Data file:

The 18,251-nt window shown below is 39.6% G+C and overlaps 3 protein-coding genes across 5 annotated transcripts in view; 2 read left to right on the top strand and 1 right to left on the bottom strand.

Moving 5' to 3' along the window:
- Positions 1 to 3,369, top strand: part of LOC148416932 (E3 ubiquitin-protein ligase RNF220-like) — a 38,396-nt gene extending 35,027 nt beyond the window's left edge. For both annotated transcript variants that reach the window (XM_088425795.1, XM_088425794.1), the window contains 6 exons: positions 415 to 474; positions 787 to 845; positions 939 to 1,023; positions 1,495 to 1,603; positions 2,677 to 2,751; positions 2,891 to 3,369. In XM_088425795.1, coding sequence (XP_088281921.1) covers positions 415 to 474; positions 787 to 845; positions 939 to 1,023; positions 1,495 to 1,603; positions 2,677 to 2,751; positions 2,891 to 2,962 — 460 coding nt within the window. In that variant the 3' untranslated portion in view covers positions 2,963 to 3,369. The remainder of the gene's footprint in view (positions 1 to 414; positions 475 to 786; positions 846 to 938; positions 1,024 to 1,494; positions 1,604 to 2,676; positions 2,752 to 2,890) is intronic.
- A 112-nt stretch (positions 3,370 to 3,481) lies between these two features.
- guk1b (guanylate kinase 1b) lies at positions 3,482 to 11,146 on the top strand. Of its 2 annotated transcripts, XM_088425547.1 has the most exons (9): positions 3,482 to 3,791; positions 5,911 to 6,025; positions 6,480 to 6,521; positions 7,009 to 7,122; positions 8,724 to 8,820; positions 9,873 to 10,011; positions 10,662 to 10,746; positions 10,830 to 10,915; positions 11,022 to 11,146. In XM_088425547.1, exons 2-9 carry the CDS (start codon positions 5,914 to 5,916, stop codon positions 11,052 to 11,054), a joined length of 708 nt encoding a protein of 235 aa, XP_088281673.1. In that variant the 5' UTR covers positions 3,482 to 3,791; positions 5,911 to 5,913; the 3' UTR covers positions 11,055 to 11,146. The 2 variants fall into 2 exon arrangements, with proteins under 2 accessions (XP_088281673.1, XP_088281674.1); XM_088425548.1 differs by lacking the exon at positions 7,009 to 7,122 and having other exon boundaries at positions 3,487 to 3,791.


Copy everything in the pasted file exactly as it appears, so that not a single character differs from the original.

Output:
The 18,251-nt window shown below is 39.6% G+C and overlaps 3 protein-coding genes across 5 annotated transcripts in view; 2 read left to right on the top strand and 1 right to left on the bottom strand.

Moving 5' to 3' along the window:
- Positions 1 to 3,369, top strand: part of LOC148416932 (E3 ubiquitin-protein ligase RNF220-like) — a 38,396-nt gene extending 35,027 nt beyond the window's left edge. For both annotated transcript variants that reach the window (XM_088425795.1, XM_088425794.1), the window contains 6 exons: positions 415 to 474; positions 787 to 845; positions 939 to 1,023; positions 1,495 to 1,603; positions 2,677 to 2,751; positions 2,891 to 3,369. In XM_088425795.1, coding sequence (XP_088281921.1) covers positions 415 to 474; positions 787 to 845; positions 939 to 1,023; positions 1,495 to 1,603; positions 2,677 to 2,751; positions 2,891 to 2,962 — 460 coding nt within the window. In that variant the 3' untranslated portion in view covers positions 2,963 to 3,369. The remainder of the gene's footprint in view (positions 1 to 414; positions 475 to 786; positions 846 to 938; positions 1,024 to 1,494; positions 1,604 to 2,676; positions 2,752 to 2,890) is intronic.
- A 112-nt stretch (positions 3,370 to 3,481) lies between these two features.
- guk1b (guanylate kinase 1b) lies at positions 3,482 to 11,146 on the top strand. Of its 2 annotated transcripts, XM_088425547.1 has the most exons (9): positions 3,482 to 3,791; positions 5,911 to 6,025; positions 6,480 to 6,521; positions 7,009 to 7,122; positions 8,724 to 8,820; positions 9,873 to 10,011; positions 10,662 to 10,746; positions 10,830 to 10,915; positions 11,022 to 11,146. In XM_088425547.1, exons 2-9 carry the CDS (start codon positions 5,914 to 5,916, stop codon positions 11,052 to 11,054), a joined length of 708 nt encoding a protein of 235 aa, XP_088281673.1. In that variant the 5' UTR covers positions 3,482 to 3,791; positions 5,911 to 5,913; the 3' UTR covers positions 11,055 to 11,146. The 2 variants fall into 2 exon arrangements, with proteins under 2 accessions (XP_088281673.1, XP_088281674.1); XM_088425548.1 differs by lacking the exon at positions 7,009 to 7,122 and having other exon boundaries at positions 3,487 to 3,791.